Home

About

Articles

Publications

Reviews

Class Readers

Events

Links

 

 

 

 

 

Lu Xun's 'Toward a Refutation of Malevolent Voices'


Translated and Annotated by Jon Eugene von Kowallis

 

boundary2, vol. 38, no. 2 (summer 2011) pp. 39-62

 

Single Page

Print

PDF

****

The propositions being advanced by men of the present may, after some analysis and investigation, be divided into two major categories. The first suggests that one should think of oneself as a citizen of a particular nation,[14] while the second conceives of the individual as a member of the world community.[15] Advocates of the first position may attempt to intimidate us with the prospect that China will perish if their ideas are not imple- mented forthwith, while proponents of the second camp may insinuate that failure to conform to their principles would be tantamount to a betrayal of civilization. But the common goal of both camps, although not spelled out in an organized agenda, is the elimination of all human individuality, so that in their mixed-up state none dare differ from the next, and all dissolve into one great mass, as if the various colours were all overlaid with a black murky film. Should anyone make bold to disobey, the masses will be used as a weapon to attack and persecute him, as a whip to chastise him back into submission. In the past, when a man was pressed by his enemies, he might cry out to the crowd for help; if he were suffering under a tyrant, he might call upon the masses for deliverance. But now that the masses themselves shall rule by fiat, to whom can anyone turn for sympathy? The appearance of tyrants among the common people must also be dated from the present era. In olden days, autocrats[16] ruled over the majority, but the masses sometimes had opportunities to rebel or flee. Today, when individuals who stand up alone are made to suffer at the hands of the crowd, they are denied the option of resistance or dissent. The public sing the praises of freedom, but the word freedom itself has never rung more hollow, nor the concept appeared more haggard than now. Since the people have lost their individuality, who then can call upon them to rejuvenate [the nation]? Yet the clamor of the various factions has assumed an even more frenetic pitch and shows no sign of abating. Although the two aforementioned propositions may appear contradictory, they are almost identical in their deter- mination to obliterate individuality. The proposals advocated by these two groups may be reduced to several essential points. The first group simply stands for the eradication of superstition,[17] for the promotion of a cult of aggressive jingoism, and for [a system in which everyone] would carry out their duties and obligations. The other calls for everyone to use the same writing system,[18] the abolition of nations, and the unification of all into one.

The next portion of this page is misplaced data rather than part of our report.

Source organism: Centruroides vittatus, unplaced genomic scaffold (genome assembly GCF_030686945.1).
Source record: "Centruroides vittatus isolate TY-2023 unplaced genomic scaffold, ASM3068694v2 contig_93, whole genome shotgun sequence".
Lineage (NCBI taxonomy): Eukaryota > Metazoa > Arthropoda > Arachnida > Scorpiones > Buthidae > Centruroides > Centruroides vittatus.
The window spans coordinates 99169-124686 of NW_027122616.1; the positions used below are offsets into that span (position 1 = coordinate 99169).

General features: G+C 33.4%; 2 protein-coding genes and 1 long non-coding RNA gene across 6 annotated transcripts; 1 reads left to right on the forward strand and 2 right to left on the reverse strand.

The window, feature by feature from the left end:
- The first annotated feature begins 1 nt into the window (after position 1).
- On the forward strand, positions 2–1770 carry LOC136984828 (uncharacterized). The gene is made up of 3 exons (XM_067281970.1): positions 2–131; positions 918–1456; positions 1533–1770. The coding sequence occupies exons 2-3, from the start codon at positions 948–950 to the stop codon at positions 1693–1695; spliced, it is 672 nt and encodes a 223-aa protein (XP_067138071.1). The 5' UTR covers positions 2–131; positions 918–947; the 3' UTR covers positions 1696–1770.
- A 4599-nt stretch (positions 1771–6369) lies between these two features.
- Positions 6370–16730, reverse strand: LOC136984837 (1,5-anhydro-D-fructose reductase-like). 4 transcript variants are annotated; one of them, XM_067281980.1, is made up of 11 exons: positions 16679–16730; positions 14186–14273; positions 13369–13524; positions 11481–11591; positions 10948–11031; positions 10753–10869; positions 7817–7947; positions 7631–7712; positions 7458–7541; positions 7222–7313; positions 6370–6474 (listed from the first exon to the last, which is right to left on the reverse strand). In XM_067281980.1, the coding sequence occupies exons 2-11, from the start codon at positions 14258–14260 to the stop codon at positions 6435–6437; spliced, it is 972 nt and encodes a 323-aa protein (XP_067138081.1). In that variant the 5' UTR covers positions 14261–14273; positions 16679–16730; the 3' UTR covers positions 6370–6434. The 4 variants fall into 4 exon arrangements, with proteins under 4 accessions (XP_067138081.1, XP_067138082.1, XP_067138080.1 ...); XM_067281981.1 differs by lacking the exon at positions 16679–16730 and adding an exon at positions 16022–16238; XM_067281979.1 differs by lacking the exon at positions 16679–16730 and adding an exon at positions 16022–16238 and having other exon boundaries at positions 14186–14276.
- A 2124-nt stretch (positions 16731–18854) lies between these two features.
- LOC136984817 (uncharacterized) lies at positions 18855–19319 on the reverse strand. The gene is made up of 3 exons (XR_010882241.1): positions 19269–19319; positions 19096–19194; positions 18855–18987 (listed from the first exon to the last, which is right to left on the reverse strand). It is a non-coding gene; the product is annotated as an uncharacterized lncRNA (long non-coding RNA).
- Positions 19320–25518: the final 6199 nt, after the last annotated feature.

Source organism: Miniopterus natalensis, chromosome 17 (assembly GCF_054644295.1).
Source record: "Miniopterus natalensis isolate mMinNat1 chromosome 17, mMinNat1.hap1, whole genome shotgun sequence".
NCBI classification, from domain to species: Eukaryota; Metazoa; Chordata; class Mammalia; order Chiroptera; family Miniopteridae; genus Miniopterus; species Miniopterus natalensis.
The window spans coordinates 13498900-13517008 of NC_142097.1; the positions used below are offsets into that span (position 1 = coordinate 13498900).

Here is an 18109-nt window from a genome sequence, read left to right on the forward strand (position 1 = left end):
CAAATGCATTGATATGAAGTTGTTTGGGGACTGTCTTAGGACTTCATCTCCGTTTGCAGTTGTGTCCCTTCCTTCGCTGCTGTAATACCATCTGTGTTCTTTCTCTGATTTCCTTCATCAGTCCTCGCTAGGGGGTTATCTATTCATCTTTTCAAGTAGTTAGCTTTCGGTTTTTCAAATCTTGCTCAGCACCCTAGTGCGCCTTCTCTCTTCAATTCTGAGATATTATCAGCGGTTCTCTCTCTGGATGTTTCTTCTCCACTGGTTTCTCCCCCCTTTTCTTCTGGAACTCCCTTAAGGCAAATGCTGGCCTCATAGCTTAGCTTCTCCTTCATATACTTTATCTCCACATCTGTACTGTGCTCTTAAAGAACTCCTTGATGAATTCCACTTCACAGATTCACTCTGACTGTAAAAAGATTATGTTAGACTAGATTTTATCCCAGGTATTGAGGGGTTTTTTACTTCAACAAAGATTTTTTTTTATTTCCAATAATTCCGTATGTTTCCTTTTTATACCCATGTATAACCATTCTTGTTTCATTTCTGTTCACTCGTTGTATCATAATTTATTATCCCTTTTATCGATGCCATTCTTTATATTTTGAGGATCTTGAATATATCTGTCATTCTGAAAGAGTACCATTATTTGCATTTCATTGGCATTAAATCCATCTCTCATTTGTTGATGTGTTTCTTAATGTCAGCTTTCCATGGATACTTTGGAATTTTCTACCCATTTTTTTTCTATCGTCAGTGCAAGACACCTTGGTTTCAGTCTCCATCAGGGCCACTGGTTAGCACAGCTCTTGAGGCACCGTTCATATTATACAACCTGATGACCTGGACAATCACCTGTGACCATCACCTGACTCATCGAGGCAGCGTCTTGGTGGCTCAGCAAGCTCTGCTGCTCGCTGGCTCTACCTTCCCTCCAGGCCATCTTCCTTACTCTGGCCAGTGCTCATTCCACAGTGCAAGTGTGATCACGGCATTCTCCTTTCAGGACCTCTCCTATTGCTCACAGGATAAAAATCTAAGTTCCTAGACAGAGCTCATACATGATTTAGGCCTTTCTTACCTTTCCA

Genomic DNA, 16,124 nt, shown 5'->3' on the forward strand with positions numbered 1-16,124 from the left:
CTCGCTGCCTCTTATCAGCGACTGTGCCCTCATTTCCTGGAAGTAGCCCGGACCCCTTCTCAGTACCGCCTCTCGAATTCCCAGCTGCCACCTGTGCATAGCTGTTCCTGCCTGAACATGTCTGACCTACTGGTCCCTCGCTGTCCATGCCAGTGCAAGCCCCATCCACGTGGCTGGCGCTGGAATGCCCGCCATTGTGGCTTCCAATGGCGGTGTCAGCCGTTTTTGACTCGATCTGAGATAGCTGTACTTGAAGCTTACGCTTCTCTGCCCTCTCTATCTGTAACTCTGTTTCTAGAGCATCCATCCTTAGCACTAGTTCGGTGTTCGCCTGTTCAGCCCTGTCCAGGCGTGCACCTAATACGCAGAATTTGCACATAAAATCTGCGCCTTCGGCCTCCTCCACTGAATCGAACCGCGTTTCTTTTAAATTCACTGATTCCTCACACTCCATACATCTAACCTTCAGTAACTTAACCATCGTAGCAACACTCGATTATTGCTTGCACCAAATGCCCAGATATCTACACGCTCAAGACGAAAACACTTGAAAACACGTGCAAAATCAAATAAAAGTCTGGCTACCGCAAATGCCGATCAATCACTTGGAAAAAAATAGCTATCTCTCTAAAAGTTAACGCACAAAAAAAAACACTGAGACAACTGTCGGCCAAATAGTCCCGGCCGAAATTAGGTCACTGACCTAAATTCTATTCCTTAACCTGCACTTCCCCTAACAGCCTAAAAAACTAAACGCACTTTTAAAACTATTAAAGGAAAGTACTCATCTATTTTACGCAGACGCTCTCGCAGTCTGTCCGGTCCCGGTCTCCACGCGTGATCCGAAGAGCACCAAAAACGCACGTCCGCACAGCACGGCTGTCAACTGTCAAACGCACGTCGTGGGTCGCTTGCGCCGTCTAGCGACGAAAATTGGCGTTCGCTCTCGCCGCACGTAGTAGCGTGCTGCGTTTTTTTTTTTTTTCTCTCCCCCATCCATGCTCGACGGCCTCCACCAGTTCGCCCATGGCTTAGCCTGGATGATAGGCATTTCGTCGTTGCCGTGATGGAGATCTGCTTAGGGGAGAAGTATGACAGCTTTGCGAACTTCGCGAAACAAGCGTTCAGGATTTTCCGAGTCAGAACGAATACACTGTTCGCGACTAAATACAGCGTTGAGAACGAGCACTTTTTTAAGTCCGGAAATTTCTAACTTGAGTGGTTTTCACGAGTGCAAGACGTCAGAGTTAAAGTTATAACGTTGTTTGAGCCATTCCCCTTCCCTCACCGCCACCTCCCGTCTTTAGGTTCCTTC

Both groups assert that unless these goals are carried out, we will find it impossible to survive in the twentieth century. As shields to defend themselves, they have seized upon science, utilitarianism, evolution, and civilization, believing all they champion to be of the highest order of correctness and thus beyond refutation. Yet when we ask what science is and where utilitarianism can be applied, what is the process of evolution, or the true significance of civilization, their explanations become muddled, garbled, and even self- refuting by virtue of the sharply contradictory assumptions they maintain. Alack, for when the trunk of the tree itself has begun to shake, to what can the branches and the leaves still cling? Does this mean that the proponents of these positions are actually only drifting with the tide and have no real positions of their own, for the time being merely chiming in with others[19] so as to deceive people? Or that, knowing they possess only the meagerest of talents themselves, in order to make a living they are compelled to don such masks in the hope of advancing their reputations? If they can acquire recognition and solve the problem of their daily subsistence, then they will certainly disregard any harm or injury inflicted upon others along the way! Those who are pained at the tumultuous state of China today worry that while “men of ambition” and “heroes” are in no short supply, [real] people[20] are hard to find. It is certainly fortuitous to have heroes and men of aspiration, but it is deplorable indeed that they veil their true countenance and can never speak their mind. The noxious presence this lends them infects whomever they come into contact with. Now the confessions of Augustine, Tolstoy, and Rousseau embody true greatness; these are voices of the heart which have welled up and surged forth from its deepest recesses. If, even in their own vacuousness, our men of aspiration and heroes were at least to follow the example of others, present them- selves as men of principle, and hold forth with lofty airs on how to manage the country and the world, I would be the first to hear them out. But if they are reluctant to express their true views in public, it is advisable for them to keep their proposals to themselves and set about to expurgate such pollution; this should have a cleansing effect on the public, allowing persons of true genius[21] to emerge and awaken the radiance [of the human intellect] within others. If this be done, the meaning of human existence will become clearer, and individuality will no longer be relegated to the murky depths. But since our men of aspiration and noble heroes will never agree to this, our only option is to analyze what they advocate and bring to light the falsehoods in their various positions.

 

 

1 | 2 | 3 | 4 | 5